Over these last few weeks, it's been hard to miss the presence of hip-hop in protests over incidents involving police and unarmed black men.

In some ways, there is nothing more vague and all-encompassing than the term "hip-hop." But its imprint can be seen in the age and cross-cultural makeup of the protest crowds, which have even included prominent hip-hop stars. When President Obama addressed Ferguson and Eric Garner in his first sit-down interview on the issue, his comments aired first on BET's 106 & Park, where rapper B.o.B. also appeared.

The Fix reached out to hip-hop scholar James Peterson of Lehigh University to get a sense of what this moment means for this now-middle-aged genre of music that has long since become something much more than just a genre. We caught up with him while he is in Japan, on tour for his book, "The Hip-Hop Underground and African American Culture: Beneath the Surface."

FIX: What do you make of this moment and what it means and says about hip hop?

PETERSON: Hip-hop is my specialty, and for such a long time I’ve had to bear the brunt of criticism from people who say that it was apolitical and the hip-hop generation was apathetic and disengaged. I have known this not to be true. Hip-hop artists have been talking about police brutality since 1982. This hip-hop generation has been talking about government surveillance since the 1990s. And the hip-hop generation activism is at the forefront of this generation of activists. So people who have criticized hip-hip for being apathetic and staying on sidelines have to keep quiet now.

I've been watching particularly the local St. Louis hip hop artists and the others. You look at T-Dubb-O, who is leading some of the civic unrest, and you get a truer sense of what the role can be for hip-hip in 21st Century activism. And nationally known artists have been involved -- J. Cole, Talib Kweli in Ferguson. But then superstar-level artists like Pharell and Jay-Z are also figuring out how to engage, they are reaching out to cultural critics and activists and leaders to figure out how they should engage. The reason we need Jay-Z and Macklemore and these superstar artists is that they can leverage more clout, more political capital and more capital capital. This is an exciting time when basketball stars and rap stars have to engage because their constituency is engaged and, if they don’t, they will seem inauthentic.

FIX: Obama has been called the Hip-Hop president. He famously channeled Jay-Z during the campaign and of course Jay and Bey were on the dais at his second inauguration. What role, if any, does his presence and presidency play in all of this?

PETERSON: It’s possible because of him but also in spite of him. His ascendancy instilled so much hope in the hip-hop generation -- maybe falsely -- but his presidency has revealed its limitations. But the same people who worked for the Obama for America group -- the artists who rode with Obama -- feel like they have more political cache. They elected him and the failures of his presidency, they can take it on the chin and still come out swinging. They feel like they helped put Obama in office and that’s a different level of political accountability than the hip-hop generation has ever had.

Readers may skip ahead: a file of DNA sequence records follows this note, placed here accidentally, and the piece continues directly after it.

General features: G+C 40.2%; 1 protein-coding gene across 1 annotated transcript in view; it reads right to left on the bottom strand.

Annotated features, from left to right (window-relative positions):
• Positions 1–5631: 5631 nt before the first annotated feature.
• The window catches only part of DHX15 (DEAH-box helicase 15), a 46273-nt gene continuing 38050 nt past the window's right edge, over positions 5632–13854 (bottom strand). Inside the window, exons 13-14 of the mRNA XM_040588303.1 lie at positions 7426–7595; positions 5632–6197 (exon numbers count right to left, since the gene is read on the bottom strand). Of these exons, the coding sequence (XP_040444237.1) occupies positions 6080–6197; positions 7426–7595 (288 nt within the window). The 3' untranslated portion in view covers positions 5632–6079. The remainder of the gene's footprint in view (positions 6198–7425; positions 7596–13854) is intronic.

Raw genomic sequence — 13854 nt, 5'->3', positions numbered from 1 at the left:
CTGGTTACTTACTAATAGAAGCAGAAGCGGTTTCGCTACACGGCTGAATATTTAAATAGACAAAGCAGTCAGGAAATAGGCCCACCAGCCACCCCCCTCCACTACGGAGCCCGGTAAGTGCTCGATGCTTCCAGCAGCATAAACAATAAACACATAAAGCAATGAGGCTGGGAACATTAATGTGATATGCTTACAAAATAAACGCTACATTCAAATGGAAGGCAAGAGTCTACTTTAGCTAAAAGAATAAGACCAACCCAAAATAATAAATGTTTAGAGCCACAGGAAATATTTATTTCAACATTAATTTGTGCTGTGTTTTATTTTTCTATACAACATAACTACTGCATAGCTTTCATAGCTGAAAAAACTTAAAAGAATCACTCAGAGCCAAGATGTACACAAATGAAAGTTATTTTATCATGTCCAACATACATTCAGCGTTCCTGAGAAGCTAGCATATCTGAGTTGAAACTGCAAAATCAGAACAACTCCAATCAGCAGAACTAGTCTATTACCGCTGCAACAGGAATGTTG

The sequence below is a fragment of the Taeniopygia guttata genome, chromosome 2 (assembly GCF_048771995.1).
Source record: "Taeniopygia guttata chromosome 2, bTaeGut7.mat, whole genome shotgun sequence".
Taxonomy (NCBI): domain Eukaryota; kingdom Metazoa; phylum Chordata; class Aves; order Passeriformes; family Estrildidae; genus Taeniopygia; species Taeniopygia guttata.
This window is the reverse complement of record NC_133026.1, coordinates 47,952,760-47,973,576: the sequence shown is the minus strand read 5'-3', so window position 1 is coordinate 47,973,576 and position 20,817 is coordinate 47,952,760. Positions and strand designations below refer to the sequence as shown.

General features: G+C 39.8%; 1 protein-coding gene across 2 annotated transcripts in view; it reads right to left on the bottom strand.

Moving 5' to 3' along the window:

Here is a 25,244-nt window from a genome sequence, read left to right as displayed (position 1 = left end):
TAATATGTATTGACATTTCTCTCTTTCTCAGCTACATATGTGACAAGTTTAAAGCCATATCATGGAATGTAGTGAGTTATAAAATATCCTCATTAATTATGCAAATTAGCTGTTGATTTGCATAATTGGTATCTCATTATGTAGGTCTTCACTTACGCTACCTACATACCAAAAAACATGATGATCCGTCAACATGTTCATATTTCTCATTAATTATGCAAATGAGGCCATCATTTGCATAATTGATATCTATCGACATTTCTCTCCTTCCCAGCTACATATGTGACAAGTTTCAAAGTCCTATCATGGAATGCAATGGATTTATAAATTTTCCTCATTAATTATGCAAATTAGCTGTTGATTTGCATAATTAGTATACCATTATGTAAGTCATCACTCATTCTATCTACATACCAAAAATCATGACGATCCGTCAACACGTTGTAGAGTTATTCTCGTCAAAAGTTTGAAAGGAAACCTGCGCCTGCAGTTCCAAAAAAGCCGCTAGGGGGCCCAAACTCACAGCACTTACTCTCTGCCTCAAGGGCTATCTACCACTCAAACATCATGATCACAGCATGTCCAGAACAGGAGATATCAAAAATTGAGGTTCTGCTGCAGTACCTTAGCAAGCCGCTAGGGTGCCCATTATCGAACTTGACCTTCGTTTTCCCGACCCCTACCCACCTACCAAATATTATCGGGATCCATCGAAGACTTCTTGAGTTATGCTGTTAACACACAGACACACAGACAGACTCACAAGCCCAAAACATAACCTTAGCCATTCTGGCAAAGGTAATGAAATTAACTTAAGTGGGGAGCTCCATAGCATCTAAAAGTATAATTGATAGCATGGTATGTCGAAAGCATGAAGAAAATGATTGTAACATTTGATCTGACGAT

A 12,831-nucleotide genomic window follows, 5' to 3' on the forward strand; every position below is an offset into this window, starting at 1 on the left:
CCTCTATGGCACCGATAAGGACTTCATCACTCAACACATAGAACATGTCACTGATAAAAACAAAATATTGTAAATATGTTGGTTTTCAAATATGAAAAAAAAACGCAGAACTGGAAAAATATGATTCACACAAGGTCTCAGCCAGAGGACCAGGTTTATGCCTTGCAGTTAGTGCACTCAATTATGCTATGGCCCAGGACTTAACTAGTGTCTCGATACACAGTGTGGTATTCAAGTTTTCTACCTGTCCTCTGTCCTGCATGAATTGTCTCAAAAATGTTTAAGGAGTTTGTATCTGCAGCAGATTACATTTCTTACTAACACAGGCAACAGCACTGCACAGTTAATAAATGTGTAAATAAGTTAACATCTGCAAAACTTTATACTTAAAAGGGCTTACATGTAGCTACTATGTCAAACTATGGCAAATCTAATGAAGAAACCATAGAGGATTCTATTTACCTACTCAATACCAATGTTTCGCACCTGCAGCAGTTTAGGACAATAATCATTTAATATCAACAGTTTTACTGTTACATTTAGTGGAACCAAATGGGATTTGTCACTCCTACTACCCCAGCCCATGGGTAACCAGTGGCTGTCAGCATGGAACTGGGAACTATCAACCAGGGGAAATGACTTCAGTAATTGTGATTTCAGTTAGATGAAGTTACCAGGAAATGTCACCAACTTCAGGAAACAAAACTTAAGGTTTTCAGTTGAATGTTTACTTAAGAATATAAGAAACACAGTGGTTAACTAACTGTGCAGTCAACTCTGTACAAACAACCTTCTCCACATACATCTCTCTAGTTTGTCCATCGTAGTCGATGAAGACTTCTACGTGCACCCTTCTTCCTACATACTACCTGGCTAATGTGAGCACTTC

Obama hasn't said this enough directly, but their claim about our issues of the hip-hop generation and poor communities is if we get out in the streets and make our bodies seen and known then that puts pressure on them. They asked us to force them to respond. I don’t know if people are satisfied with his response, but they can't say we aren't out en masse, and part of that has to do with social media and the ability to organize and have a voice that way.

THE FIX: What happens post-Obama?

PETERSON: That’s a critical question. I hope post-Obama we continue to fight and pressing for policies, for overhauling tactics, for alternatives to lethal force. And the second track is to have a more sustained commitment to get at the issues of implicit racial bias and youth bias and class bias. There is cultural work we have to do along with the policy work.

But in some ways there is greater space for unity to actually do that Post-Obama than there is to do that now. There is infighting within that coalition between substance and symbolism. There are a lot of people wedded to that symbolism, from our parents' generation. And then there are people to the left of Obama who are not hung up on the symbolism, and they want to deal with the substance. That has unfortunately made enemies out of people who have been great friends.

Post-Obama, we can mend those fences and the racialized politics likely won’t exist to the same degree once we get another white president.